• What if you have mom guilt about having fun away from the kids?

I get it! That’s why I want to show you HOW TO RESOLVE CONFLICT IN YOUR MARRIAGE. You see, on the flip side, arguing too much can literally kill your marriage too. I want to help prevent that from happening for you.

There are many solutions for successfully resolving marital conflict. I cover this in a FREE online training I am doing April 3rd at 9 pm on resolving conflict, specifically geared towards Christian marriages. I can record it for you too if you absolutely cannot make this date.

Here’s what happens next…check out this page to register and reserve your seat right now. We did this workshop a few months ago and the training was filled to capacity. So, register now.  You don’t have to spend another night going to bed angry.

Register here.

Here are two scriptures to prepare your mindset that deal with discussing faults, making adjustments, and setting conflict in marriage.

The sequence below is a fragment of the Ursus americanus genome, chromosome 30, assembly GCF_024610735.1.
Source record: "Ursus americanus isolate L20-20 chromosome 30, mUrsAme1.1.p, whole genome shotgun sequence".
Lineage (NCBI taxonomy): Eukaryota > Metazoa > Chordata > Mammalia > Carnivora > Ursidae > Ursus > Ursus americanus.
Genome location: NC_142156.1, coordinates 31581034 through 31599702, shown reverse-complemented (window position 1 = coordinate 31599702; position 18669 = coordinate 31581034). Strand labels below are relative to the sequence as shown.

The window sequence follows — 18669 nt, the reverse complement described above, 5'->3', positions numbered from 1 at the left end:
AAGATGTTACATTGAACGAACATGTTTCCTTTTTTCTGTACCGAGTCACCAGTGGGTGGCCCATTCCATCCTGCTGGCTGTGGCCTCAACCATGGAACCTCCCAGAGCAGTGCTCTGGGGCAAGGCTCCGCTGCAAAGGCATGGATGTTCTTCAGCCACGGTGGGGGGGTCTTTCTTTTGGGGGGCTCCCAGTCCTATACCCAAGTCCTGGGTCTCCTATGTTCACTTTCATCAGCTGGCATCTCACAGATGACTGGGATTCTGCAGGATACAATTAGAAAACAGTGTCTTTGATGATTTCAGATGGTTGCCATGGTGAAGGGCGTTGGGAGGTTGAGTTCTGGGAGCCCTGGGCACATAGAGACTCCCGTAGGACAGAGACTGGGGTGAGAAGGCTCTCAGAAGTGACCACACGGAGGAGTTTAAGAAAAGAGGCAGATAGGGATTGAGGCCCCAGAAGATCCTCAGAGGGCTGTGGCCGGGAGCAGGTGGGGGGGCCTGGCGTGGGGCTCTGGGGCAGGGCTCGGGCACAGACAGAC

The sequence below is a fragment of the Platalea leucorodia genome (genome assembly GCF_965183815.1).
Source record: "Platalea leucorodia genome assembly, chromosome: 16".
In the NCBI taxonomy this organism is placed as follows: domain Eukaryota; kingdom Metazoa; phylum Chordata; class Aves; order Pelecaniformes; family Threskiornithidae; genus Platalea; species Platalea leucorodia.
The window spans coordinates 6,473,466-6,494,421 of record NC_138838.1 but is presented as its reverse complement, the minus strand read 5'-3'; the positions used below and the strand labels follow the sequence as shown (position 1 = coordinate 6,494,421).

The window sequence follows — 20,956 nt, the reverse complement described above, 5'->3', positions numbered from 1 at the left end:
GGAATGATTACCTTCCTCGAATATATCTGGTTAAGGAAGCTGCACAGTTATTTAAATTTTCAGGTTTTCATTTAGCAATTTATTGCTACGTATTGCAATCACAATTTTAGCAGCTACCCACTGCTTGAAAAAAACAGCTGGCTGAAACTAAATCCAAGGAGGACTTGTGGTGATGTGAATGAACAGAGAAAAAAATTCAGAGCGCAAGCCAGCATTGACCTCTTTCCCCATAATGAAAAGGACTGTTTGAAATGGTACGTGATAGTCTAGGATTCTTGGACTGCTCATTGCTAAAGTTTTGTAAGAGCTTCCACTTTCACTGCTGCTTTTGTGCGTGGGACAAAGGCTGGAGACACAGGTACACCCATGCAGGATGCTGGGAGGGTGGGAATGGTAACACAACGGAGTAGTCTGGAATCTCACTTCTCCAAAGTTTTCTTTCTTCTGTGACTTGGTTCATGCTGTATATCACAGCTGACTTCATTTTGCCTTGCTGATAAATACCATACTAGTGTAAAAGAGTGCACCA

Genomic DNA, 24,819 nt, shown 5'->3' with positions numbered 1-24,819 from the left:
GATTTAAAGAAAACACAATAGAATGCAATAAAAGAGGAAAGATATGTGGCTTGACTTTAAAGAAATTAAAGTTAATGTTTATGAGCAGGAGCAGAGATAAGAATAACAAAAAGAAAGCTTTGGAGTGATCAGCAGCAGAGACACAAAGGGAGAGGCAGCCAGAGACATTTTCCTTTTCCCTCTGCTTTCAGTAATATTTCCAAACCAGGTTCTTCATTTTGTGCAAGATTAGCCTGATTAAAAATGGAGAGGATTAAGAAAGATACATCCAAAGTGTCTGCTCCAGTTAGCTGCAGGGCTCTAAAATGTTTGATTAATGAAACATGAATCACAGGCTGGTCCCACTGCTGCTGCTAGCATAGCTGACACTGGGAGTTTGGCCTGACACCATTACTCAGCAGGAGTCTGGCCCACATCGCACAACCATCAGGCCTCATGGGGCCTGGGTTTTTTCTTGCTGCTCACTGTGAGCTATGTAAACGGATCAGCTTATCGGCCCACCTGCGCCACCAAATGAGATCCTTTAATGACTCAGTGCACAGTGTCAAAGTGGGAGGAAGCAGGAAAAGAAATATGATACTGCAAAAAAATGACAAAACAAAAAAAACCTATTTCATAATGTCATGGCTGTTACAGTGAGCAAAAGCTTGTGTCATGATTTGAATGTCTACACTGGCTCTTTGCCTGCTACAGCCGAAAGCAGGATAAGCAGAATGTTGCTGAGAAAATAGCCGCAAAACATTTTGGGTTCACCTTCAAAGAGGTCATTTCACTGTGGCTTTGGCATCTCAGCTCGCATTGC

Ephesians 4:2 – Always be humble and gentle. Be patient with each other, making allowance for each other’s faults because of your love.

Isaiah 1:18 – “Come now, let’s settle this,” says the LORD. “Though your sins are like scarlet, I will make them as white as snow. Though they are red like crimson, I will make them as white as wool.

BMWK, What do you think? Agree with the Doc or disagree? What would you do? Go ahead, you be the marriage expert and chime in.

By Dr. Alduan Tarrt: Dr. Alduan Tartt is a clinical psychologist with a focus on faith, mental health and relationships of all sorts (single, dating, marriage, family, sports, etc.). Dr. Tartt has a private practice and also speaks frequently at conferences, churches, organizations on improving relationships, families and mental health. Dr. Tartt also hosts radio and television shows and is a frequent guest on major media outlets. Dr. Tartt also counsels other healers and helpers (pastors, ministers, doctors, entertainers) who need to be encouraged, supported and filled up.

About the author

BMWK Staff wrote 1260 articles on this blog.